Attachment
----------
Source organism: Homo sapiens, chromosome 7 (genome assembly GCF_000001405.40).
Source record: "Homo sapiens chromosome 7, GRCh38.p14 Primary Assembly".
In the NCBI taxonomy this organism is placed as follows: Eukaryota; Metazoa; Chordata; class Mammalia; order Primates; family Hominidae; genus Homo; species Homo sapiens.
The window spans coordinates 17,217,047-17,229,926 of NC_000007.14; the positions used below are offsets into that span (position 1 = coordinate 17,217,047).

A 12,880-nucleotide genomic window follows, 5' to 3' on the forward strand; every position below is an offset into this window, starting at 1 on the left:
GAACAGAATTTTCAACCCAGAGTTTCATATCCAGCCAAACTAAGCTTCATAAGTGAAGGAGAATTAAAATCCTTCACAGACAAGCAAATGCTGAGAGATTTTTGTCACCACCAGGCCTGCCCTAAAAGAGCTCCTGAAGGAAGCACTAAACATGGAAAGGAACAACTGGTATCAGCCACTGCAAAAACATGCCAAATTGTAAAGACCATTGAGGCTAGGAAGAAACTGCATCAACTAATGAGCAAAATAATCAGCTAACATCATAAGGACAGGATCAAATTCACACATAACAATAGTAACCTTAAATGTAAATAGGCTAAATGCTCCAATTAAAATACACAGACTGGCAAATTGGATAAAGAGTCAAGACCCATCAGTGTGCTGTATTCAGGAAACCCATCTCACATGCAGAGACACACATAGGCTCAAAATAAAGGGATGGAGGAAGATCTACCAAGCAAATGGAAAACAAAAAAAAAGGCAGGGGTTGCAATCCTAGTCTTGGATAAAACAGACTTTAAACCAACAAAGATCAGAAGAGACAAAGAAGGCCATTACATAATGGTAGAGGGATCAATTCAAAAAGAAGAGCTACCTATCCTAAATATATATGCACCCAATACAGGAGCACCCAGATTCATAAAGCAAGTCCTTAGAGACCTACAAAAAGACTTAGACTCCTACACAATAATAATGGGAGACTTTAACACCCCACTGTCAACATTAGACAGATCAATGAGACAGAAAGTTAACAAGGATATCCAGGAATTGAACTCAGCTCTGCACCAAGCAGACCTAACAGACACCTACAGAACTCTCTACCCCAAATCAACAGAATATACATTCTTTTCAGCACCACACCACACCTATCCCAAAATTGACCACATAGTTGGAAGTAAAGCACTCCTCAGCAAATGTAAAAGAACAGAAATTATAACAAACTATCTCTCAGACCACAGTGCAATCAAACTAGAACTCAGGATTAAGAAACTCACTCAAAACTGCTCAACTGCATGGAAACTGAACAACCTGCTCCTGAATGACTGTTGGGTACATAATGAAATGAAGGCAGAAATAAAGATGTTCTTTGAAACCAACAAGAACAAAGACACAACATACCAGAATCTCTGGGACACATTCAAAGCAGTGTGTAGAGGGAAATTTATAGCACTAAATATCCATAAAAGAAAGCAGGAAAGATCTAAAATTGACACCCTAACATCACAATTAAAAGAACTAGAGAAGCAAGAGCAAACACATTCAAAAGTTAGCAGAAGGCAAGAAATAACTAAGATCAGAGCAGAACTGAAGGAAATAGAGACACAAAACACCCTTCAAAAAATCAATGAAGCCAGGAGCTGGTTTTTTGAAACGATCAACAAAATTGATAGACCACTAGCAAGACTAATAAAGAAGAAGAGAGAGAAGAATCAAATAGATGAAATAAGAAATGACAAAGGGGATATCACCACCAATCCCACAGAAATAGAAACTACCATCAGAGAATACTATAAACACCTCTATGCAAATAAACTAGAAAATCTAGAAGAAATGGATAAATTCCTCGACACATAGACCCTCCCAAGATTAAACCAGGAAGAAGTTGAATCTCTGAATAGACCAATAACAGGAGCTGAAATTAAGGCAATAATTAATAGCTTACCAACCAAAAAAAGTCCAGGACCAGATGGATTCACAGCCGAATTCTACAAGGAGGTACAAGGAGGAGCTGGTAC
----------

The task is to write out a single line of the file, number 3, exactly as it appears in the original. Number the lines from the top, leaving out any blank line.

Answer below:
In the NCBI taxonomy this organism is placed as follows: Eukaryota; Metazoa; Chordata; class Mammalia; order Primates; family Hominidae; genus Homo; species Homo sapiens.